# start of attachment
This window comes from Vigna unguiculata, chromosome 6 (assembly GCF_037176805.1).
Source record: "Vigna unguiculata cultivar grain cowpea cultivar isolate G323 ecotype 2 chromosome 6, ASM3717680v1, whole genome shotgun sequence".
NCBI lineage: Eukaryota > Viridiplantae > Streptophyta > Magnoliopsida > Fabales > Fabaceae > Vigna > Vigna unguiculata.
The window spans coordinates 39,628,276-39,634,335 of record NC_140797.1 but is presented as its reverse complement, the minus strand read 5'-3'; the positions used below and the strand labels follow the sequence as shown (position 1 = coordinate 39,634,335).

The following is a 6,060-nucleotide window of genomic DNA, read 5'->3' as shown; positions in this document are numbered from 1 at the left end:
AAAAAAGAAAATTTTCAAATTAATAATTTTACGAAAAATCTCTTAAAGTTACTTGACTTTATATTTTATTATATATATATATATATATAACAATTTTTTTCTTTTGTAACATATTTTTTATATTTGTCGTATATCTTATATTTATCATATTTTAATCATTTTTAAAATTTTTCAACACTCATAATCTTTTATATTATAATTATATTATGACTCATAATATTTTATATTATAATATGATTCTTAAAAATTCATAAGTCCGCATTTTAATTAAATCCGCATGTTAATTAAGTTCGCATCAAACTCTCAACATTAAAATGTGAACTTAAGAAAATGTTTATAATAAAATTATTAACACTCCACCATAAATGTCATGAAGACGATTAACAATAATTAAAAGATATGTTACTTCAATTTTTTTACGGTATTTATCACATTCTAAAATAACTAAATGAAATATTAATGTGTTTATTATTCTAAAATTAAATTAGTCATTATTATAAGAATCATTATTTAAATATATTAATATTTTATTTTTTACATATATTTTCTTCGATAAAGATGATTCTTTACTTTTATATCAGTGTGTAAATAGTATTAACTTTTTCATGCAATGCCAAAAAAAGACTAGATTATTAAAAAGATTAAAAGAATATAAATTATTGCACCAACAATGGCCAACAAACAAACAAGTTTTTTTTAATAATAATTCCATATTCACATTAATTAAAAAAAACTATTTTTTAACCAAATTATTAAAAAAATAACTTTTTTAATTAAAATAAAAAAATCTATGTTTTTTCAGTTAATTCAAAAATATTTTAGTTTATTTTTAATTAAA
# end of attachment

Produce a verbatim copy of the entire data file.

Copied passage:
This window comes from Vigna unguiculata, chromosome 6 (assembly GCF_037176805.1).
Source record: "Vigna unguiculata cultivar grain cowpea cultivar isolate G323 ecotype 2 chromosome 6, ASM3717680v1, whole genome shotgun sequence".
NCBI lineage: Eukaryota > Viridiplantae > Streptophyta > Magnoliopsida > Fabales > Fabaceae > Vigna > Vigna unguiculata.
The window spans coordinates 39,628,276-39,634,335 of record NC_140797.1 but is presented as its reverse complement, the minus strand read 5'-3'; the positions used below and the strand labels follow the sequence as shown (position 1 = coordinate 39,634,335).

The following is a 6,060-nucleotide window of genomic DNA, read 5'->3' as shown; positions in this document are numbered from 1 at the left end:
AAAAAAGAAAATTTTCAAATTAATAATTTTACGAAAAATCTCTTAAAGTTACTTGACTTTATATTTTATTATATATATATATATATATAACAATTTTTTTCTTTTGTAACATATTTTTTATATTTGTCGTATATCTTATATTTATCATATTTTAATCATTTTTAAAATTTTTCAACACTCATAATCTTTTATATTATAATTATATTATGACTCATAATATTTTATATTATAATATGATTCTTAAAAATTCATAAGTCCGCATTTTAATTAAATCCGCATGTTAATTAAGTTCGCATCAAACTCTCAACATTAAAATGTGAACTTAAGAAAATGTTTATAATAAAATTATTAACACTCCACCATAAATGTCATGAAGACGATTAACAATAATTAAAAGATATGTTACTTCAATTTTTTTACGGTATTTATCACATTCTAAAATAACTAAATGAAATATTAATGTGTTTATTATTCTAAAATTAAATTAGTCATTATTATAAGAATCATTATTTAAATATATTAATATTTTATTTTTTACATATATTTTCTTCGATAAAGATGATTCTTTACTTTTATATCAGTGTGTAAATAGTATTAACTTTTTCATGCAATGCCAAAAAAAGACTAGATTATTAAAAAGATTAAAAGAATATAAATTATTGCACCAACAATGGCCAACAAACAAACAAGTTTTTTTTAATAATAATTCCATATTCACATTAATTAAAAAAAACTATTTTTTAACCAAATTATTAAAAAAATAACTTTTTTAATTAAAATAAAAAAATCTATGTTTTTTCAGTTAATTCAAAAATATTTTAGTTTATTTTTAATTAAA